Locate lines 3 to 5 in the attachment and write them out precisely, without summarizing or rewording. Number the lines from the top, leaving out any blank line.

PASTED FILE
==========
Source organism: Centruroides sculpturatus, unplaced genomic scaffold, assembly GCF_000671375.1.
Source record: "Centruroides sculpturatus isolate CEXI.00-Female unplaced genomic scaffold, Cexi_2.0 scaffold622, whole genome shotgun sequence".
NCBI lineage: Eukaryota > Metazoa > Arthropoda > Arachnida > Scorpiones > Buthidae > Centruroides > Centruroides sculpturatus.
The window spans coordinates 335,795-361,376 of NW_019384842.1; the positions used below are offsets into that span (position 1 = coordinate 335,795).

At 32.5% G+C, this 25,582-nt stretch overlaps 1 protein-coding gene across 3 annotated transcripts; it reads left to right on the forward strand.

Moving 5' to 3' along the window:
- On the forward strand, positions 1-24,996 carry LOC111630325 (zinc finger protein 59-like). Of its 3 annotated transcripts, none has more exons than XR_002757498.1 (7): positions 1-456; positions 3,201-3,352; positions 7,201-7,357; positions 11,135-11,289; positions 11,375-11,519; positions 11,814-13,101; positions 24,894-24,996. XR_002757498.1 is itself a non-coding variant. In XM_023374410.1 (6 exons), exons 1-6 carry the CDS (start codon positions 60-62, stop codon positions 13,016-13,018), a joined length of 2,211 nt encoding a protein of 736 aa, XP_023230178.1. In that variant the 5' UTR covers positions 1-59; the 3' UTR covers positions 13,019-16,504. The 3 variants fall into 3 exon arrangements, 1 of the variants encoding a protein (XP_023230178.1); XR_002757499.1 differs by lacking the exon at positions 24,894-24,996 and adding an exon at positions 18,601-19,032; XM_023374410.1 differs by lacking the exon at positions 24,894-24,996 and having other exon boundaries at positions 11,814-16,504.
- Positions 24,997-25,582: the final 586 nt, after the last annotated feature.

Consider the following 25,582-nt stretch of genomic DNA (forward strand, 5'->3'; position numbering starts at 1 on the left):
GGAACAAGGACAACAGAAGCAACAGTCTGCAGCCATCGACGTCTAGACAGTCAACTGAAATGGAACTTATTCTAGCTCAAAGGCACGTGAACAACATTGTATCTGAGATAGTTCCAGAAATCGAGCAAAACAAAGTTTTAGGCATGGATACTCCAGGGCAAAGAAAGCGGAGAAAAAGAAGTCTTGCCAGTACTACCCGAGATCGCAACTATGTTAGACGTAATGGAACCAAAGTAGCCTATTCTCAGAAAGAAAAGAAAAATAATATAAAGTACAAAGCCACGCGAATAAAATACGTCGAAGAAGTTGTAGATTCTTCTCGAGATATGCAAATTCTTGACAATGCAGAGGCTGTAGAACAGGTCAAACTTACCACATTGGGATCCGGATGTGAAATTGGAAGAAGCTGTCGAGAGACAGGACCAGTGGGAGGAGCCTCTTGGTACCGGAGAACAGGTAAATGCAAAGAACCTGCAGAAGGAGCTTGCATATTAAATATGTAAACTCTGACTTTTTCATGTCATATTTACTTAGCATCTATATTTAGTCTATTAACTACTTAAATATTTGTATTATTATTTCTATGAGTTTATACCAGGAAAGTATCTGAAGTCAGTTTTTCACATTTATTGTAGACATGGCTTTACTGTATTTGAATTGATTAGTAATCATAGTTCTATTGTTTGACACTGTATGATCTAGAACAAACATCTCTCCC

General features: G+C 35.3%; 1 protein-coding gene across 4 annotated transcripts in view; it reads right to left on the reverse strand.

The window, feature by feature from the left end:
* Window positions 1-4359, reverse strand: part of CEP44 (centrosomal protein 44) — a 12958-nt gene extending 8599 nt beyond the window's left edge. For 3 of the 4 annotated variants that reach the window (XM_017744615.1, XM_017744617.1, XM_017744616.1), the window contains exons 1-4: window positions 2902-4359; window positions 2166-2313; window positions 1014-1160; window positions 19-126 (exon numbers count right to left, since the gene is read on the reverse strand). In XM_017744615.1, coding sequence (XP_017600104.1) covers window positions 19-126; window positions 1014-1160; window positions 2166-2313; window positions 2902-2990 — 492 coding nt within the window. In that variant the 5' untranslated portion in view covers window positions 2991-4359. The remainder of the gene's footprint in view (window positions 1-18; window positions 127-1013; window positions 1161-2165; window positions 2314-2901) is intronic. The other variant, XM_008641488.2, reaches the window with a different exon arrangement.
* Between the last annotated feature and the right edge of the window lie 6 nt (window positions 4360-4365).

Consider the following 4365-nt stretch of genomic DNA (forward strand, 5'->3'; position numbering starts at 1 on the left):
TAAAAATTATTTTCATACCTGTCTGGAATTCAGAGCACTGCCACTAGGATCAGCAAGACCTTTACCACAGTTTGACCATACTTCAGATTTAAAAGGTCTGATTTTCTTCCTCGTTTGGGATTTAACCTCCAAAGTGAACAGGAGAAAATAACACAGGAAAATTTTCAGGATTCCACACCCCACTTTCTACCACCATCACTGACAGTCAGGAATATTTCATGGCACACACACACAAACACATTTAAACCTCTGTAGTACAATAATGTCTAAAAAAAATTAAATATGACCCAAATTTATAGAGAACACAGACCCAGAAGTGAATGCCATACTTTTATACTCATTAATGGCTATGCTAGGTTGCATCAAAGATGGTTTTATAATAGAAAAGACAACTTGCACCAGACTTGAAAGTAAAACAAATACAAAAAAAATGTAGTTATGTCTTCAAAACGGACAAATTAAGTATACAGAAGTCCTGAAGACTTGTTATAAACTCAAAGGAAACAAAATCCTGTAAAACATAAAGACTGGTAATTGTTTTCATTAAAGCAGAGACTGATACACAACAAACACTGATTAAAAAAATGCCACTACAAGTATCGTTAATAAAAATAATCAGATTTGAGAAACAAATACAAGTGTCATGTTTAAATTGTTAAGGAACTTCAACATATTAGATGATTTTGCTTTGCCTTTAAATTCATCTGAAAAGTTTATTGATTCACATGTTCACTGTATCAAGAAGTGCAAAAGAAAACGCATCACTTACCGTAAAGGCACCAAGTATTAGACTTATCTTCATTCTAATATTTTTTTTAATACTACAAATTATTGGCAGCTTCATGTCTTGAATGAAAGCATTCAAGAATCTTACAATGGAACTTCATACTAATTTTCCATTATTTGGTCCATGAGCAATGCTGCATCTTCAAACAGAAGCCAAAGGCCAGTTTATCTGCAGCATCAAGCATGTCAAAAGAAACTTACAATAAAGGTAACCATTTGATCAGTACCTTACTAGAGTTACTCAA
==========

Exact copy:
NCBI lineage: Eukaryota > Metazoa > Arthropoda > Arachnida > Scorpiones > Buthidae > Centruroides > Centruroides sculpturatus.
The window spans coordinates 335,795-361,376 of NW_019384842.1; the positions used below are offsets into that span (position 1 = coordinate 335,795).

At 32.5% G+C, this 25,582-nt stretch overlaps 1 protein-coding gene across 3 annotated transcripts; it reads left to right on the forward strand.